Once you've seen death, life becomes that much more enjoyable because you can separate the value and meaning of life from the purpose of life.
That is what makes a difference.
My tank crews told me that they wanted me to publish the record of their bravery and sacrifice. It was a promise made on the battlefield and honoured 50 year later when the unit celebrated its golden jubilee.
'The battle sent alarm bells around the world'
It was such a significant achievement that two days later, Prime Minister Indira Gandhi mentioned in Parliament that the Indian Army had destroyed a 14 Chaffee tanks and three F-86 Sabre jets of Pakistan.
This sent alarm bells across the world. In fact, the very same morning, Henry Kissinger was telling then US President Richard Nixon that the Indians had destroyed Pakistani tanks and aircraft in the attack.
This also sent a message to the world that we will no longer succumb to international pressure. We will step into war if necessary to ensure the liberation of East Pakistan so the 10 million refugees in India could return to home and hearth.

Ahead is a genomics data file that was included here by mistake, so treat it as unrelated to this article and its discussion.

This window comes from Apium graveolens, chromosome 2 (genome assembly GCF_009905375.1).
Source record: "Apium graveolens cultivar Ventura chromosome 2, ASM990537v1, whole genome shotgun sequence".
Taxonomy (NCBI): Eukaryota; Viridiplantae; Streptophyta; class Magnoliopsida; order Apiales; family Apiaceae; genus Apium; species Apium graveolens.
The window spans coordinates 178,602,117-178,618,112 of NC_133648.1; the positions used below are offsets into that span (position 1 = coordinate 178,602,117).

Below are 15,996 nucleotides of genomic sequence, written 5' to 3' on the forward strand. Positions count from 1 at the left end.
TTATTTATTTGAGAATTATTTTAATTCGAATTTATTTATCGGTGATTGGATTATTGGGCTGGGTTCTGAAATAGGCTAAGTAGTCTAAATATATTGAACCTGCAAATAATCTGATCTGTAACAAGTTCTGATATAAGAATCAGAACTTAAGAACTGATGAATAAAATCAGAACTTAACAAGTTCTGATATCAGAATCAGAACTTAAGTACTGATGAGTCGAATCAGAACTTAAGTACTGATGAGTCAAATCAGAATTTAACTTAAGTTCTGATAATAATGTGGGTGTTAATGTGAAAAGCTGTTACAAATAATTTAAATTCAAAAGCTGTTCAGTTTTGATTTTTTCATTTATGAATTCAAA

'It was a glorious victory'
It was a glorious victory because such an action across the border was happening for the first time.
It was a tank versus tank battle in which 14 enemy tanks were destroyed by 14 Indian tanks with the loss of only two tanks.
It was a rare accomplishment in Indian military history, and there is hardly any similar example in the world combat history as well.
This particular tank squadron had great impact on the Pakistani generals. It left them with no choice but to declare war by December 3, 1971.
We had already crossed the border and were in contact with the enemy. War was declared on December 3 and we carried on for the next 25 days.
I lead the tank troops and the division all the way to Khulna and accepted the surrender on 16 December.
The Chief of Army Staff General Sam Manekshaw sent a congratulatory note and made sure that the unit got a large number of awards.
We got about 40 gallantry awards.
'The film captures the battle very well'
Ishan Khatter and the cast have done a good job. The story gives goose bumps to all those who've heard or read about it.
The book Burning Chaffees was initially published by Knowledge World and will be published by Penguin.
It has been translated into Gujarati and Hindi. There are talks with the publisher to bring it out in Bengali and Marathi.
Feature Presentation: Aslam Hunani/Rediff.com